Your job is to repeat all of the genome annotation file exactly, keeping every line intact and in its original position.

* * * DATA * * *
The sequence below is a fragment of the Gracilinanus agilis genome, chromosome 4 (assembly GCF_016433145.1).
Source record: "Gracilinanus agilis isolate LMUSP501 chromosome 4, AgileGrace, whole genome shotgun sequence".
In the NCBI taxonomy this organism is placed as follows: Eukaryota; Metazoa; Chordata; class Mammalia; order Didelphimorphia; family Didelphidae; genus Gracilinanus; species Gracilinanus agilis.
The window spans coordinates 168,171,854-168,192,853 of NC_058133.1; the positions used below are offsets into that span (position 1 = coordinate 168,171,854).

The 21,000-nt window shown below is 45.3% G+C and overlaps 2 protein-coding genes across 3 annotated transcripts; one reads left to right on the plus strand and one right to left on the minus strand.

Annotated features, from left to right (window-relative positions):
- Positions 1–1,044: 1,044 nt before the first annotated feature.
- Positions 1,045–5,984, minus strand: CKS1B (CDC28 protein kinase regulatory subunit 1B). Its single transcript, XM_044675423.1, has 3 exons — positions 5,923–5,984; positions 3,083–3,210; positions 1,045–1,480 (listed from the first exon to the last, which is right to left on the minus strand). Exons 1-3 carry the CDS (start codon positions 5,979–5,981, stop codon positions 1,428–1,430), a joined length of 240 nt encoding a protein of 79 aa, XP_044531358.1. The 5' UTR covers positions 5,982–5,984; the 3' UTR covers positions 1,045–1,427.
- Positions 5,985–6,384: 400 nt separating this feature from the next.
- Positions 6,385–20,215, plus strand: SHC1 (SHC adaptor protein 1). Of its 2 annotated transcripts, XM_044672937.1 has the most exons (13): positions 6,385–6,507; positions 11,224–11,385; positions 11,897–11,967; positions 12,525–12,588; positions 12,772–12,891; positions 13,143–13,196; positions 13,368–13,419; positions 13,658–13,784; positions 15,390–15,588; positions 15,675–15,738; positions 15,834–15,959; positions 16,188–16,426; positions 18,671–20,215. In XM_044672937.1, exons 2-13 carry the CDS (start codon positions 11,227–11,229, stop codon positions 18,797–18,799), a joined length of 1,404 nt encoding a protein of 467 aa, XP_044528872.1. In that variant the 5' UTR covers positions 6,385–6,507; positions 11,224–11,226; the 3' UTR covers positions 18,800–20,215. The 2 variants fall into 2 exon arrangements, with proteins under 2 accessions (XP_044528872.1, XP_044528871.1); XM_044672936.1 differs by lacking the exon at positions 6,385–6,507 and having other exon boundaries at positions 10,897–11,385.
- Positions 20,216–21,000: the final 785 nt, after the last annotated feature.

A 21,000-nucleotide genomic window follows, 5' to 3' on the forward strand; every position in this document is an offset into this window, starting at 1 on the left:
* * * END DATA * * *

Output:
The sequence below is a fragment of the Gracilinanus agilis genome, chromosome 4 (assembly GCF_016433145.1).
Source record: "Gracilinanus agilis isolate LMUSP501 chromosome 4, AgileGrace, whole genome shotgun sequence".
In the NCBI taxonomy this organism is placed as follows: Eukaryota; Metazoa; Chordata; class Mammalia; order Didelphimorphia; family Didelphidae; genus Gracilinanus; species Gracilinanus agilis.
The window spans coordinates 168,171,854-168,192,853 of NC_058133.1; the positions used below are offsets into that span (position 1 = coordinate 168,171,854).

The 21,000-nt window shown below is 45.3% G+C and overlaps 2 protein-coding genes across 3 annotated transcripts; one reads left to right on the plus strand and one right to left on the minus strand.

Annotated features, from left to right (window-relative positions):
- Positions 1–1,044: 1,044 nt before the first annotated feature.
- Positions 1,045–5,984, minus strand: CKS1B (CDC28 protein kinase regulatory subunit 1B). Its single transcript, XM_044675423.1, has 3 exons — positions 5,923–5,984; positions 3,083–3,210; positions 1,045–1,480 (listed from the first exon to the last, which is right to left on the minus strand). Exons 1-3 carry the CDS (start codon positions 5,979–5,981, stop codon positions 1,428–1,430), a joined length of 240 nt encoding a protein of 79 aa, XP_044531358.1. The 5' UTR covers positions 5,982–5,984; the 3' UTR covers positions 1,045–1,427.
- Positions 5,985–6,384: 400 nt separating this feature from the next.
- Positions 6,385–20,215, plus strand: SHC1 (SHC adaptor protein 1). Of its 2 annotated transcripts, XM_044672937.1 has the most exons (13): positions 6,385–6,507; positions 11,224–11,385; positions 11,897–11,967; positions 12,525–12,588; positions 12,772–12,891; positions 13,143–13,196; positions 13,368–13,419; positions 13,658–13,784; positions 15,390–15,588; positions 15,675–15,738; positions 15,834–15,959; positions 16,188–16,426; positions 18,671–20,215. In XM_044672937.1, exons 2-13 carry the CDS (start codon positions 11,227–11,229, stop codon positions 18,797–18,799), a joined length of 1,404 nt encoding a protein of 467 aa, XP_044528872.1. In that variant the 5' UTR covers positions 6,385–6,507; positions 11,224–11,226; the 3' UTR covers positions 18,800–20,215. The 2 variants fall into 2 exon arrangements, with proteins under 2 accessions (XP_044528872.1, XP_044528871.1); XM_044672936.1 differs by lacking the exon at positions 6,385–6,507 and having other exon boundaries at positions 10,897–11,385.
- Positions 20,216–21,000: the final 785 nt, after the last annotated feature.

A 21,000-nucleotide genomic window follows, 5' to 3' on the forward strand; every position in this document is an offset into this window, starting at 1 on the left: